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Draft Winter Use Plan, Crater Lake National Park, Oregon, 1994

 

Chapter 5. Environmental Assessment

 

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ENVIRONMENTAL IMPACTS

The Winter Use Plan

Water Resources

There is no evidence indicating that existing winter recreation activities have an impact on water resources. It is unlikely that pollutants build up in concentrations large enough to cause a measurable impact on surface water quality. Use of snowmobiles and other mechanized snow machines is prohibited near the caldera rim and confined to the north entrance road. As a result, oil or other chemicals that may leak from the snow machines do not enter Crater Lake. Additionally, there are no surface water bodies in proximity to the north entrance road that would be contaminated by exhaust emissions or chemicals leaked from snow machines.

To protect water resources from backcountry skiing and camping activities, regulations require that all campsites be located at least 100 feet from any surface water body. Because winter use in the park will remain much as it is under existing conditions, it is unlikely that impacts on surface water resources would occur.

Wildlife

Crater Lake National Park is not heavily used by wildlife during the winter months, because many of the larger animals, such as deer and elk, migrate to lower elevations to escape deep snow conditions. Other animals hibernate during the winter season. The species that do live at higher elevations during the winter are minimally affected by existing winter activities. There is no evidence indicating that existing winter use activities in Crater Lake National Park adversely affect wildlife. Therefore, because use levels would not increase and areas of activity would not change significantly, no impacts on wildlife species are expected to occur.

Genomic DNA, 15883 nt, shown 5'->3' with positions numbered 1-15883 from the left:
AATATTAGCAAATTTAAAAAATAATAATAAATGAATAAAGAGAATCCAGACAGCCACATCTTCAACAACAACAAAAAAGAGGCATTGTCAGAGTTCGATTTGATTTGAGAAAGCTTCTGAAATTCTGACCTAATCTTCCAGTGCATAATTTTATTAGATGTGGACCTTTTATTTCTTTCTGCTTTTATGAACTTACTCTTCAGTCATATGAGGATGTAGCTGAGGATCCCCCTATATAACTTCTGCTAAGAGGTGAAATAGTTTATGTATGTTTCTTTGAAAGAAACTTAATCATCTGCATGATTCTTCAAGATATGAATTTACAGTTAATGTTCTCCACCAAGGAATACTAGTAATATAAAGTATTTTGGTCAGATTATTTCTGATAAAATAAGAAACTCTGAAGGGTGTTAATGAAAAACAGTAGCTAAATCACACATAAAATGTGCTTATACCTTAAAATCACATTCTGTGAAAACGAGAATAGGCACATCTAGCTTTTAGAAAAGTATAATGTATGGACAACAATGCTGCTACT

Air Quality

Snowmobile and motor vehicle exhaust would continue and potentially increase proportional to increased snowmobile use and the number of motor vehicles entering the park. However, neither snowmobile nor vehicle traffic occurs in volumes great enough to cause notable impacts on air quality. It is unlikely that emissions would noticeably increase as a result of plan implementation. Air quality would remain within Class I area standards.

Soils and Vegetation

Implementation of the winter use plan would not cause impacts on soils or vegetation within the park. Soils are covered by several feet of snow during the winter season, and the winter use plan does not propose to develop any structures or facilities to support winter activities.

Snowmobiles are required to stay on roadway corridors used during the summer season; therefore, impacts on vegetation from snowmobile use are not expected to occur. In addition, backcountry fires are prohibited during the winter season to protect standing vegetation.

Threatened and Endangered Species

Implementation of the winter use plan would not have an impact on threatened or endangered species inhabiting Crater Lake National Park during the winter. A pair of peregrine falcons are known to nest west of Rim Village during the spring and summer months, and it is assumed that they hunt during the park's higher elevations throughout the entire year, although probably at a reduced level during the winter months, when the prey base is reduced. There is no indication that existing winter activities in the park adversely affect these species. Under the preferred alternative, active winter use in Crater Lake National Park will continue, for the most part, as it has in past years. No expanded winter recreation is proposed under the winter use plan, and the continuation of these activities will not affect threatened or endangered species.

Cultural Resources

As discussed, implementation of the winter use plan would not require construction of structures, roads, or other facilities to support winter recreation. Therefore, implementation of the winter use plan would not affect structures, landscapes, or road and trail segments of historical or cultural significance. Potential impacts on cultural resources caused by implementation of the Development Concept Plan (DCP) will be addressed in the environmental impact statement (EIS) that will be prepared for that project.

Noise

Snowmobile use generates the greatest amount of noise of any winter use activity occurring within the park. Snowmobile use will be confined to the existing route along the north entrance road; as a result, noise impacts resulting from plan implementation are not expected to increase. As discussed, it is the NPS's intent that the quiet and solitude of the winter backcountry experienced be preserved. Therefore, no additional mechanized equipment, such as trail groomers, will be permitted.

Recreation